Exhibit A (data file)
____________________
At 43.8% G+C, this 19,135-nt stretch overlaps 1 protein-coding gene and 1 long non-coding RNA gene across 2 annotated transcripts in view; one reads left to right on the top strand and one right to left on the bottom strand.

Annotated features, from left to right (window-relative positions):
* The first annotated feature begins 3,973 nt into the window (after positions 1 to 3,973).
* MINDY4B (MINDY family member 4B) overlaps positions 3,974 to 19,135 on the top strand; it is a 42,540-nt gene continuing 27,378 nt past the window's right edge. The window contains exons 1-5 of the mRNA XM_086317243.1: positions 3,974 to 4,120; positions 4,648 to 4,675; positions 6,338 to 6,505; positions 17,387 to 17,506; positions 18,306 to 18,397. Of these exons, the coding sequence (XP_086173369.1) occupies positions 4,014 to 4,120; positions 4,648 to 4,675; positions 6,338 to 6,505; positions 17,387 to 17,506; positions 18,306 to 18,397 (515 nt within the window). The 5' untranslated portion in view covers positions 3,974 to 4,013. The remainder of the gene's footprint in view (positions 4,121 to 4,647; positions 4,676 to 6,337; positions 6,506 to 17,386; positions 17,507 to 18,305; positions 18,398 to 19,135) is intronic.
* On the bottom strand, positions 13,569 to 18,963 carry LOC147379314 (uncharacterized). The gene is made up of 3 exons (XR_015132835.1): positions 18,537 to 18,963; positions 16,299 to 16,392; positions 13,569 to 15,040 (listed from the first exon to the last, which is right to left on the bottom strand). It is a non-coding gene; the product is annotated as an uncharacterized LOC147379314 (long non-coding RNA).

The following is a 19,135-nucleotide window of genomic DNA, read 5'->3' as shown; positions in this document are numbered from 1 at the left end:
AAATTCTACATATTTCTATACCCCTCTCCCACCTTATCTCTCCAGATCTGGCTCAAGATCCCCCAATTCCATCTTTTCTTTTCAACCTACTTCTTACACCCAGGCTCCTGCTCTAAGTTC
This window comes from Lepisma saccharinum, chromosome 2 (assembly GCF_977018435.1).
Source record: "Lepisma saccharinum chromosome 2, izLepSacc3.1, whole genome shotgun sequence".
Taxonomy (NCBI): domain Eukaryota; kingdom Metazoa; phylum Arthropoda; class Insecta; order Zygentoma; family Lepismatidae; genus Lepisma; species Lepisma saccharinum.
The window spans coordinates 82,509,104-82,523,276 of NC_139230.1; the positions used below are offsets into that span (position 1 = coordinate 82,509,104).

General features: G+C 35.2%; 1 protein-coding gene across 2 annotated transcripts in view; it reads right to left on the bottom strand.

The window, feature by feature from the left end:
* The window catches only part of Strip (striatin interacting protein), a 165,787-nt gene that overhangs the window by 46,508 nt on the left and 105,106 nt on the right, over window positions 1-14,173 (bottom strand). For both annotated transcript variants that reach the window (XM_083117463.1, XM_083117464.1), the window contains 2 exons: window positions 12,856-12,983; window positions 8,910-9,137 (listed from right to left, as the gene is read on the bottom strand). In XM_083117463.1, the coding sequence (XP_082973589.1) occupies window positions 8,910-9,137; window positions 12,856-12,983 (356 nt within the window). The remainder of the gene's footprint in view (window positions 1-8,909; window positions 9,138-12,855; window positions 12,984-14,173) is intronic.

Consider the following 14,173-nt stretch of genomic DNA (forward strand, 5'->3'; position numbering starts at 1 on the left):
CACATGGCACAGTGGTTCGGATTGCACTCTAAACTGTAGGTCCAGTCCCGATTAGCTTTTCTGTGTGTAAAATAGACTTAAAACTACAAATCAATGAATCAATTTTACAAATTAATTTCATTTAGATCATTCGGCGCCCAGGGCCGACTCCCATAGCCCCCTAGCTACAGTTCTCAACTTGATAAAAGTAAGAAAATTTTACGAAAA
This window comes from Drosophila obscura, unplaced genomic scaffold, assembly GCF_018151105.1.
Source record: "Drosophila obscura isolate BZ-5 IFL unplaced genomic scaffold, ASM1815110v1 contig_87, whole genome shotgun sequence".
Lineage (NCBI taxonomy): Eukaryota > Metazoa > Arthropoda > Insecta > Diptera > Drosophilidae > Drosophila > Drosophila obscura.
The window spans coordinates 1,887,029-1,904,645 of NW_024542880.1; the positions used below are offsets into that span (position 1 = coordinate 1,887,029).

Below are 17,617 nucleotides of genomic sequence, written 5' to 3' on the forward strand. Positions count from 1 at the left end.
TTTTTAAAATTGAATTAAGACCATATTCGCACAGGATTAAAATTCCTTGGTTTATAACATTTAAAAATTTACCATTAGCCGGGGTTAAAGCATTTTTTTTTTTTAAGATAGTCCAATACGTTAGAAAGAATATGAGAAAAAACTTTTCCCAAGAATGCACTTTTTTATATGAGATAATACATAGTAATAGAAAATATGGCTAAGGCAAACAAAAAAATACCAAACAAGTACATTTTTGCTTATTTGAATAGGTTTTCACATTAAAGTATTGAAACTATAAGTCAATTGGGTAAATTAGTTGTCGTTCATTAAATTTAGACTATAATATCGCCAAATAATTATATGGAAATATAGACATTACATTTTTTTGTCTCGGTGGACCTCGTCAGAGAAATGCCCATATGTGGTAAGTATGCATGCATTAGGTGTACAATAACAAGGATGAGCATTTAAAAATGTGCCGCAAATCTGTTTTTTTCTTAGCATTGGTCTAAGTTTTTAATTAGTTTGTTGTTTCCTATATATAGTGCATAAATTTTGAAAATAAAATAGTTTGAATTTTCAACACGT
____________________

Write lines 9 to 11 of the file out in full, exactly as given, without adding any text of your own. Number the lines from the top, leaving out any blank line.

Source record: "Lepisma saccharinum chromosome 2, izLepSacc3.1, whole genome shotgun sequence".
Taxonomy (NCBI): domain Eukaryota; kingdom Metazoa; phylum Arthropoda; class Insecta; order Zygentoma; family Lepismatidae; genus Lepisma; species Lepisma saccharinum.
The window spans coordinates 82,509,104-82,523,276 of NC_139230.1; the positions used below are offsets into that span (position 1 = coordinate 82,509,104).